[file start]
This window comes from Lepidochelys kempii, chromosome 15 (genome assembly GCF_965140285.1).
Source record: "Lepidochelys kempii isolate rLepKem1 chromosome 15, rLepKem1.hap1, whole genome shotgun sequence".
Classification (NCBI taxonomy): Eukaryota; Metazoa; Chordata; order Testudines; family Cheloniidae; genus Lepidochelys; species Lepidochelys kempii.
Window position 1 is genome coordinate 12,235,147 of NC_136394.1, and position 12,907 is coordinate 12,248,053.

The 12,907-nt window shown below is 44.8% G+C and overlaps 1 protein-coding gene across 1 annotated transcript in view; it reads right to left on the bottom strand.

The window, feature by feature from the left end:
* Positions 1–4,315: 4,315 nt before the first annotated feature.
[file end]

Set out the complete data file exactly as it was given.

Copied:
This window comes from Lepidochelys kempii, chromosome 15 (genome assembly GCF_965140285.1).
Source record: "Lepidochelys kempii isolate rLepKem1 chromosome 15, rLepKem1.hap1, whole genome shotgun sequence".
Classification (NCBI taxonomy): Eukaryota; Metazoa; Chordata; order Testudines; family Cheloniidae; genus Lepidochelys; species Lepidochelys kempii.
Window position 1 is genome coordinate 12,235,147 of NC_136394.1, and position 12,907 is coordinate 12,248,053.

The 12,907-nt window shown below is 44.8% G+C and overlaps 1 protein-coding gene across 1 annotated transcript in view; it reads right to left on the bottom strand.

The window, feature by feature from the left end:
* Positions 1–4,315: 4,315 nt before the first annotated feature.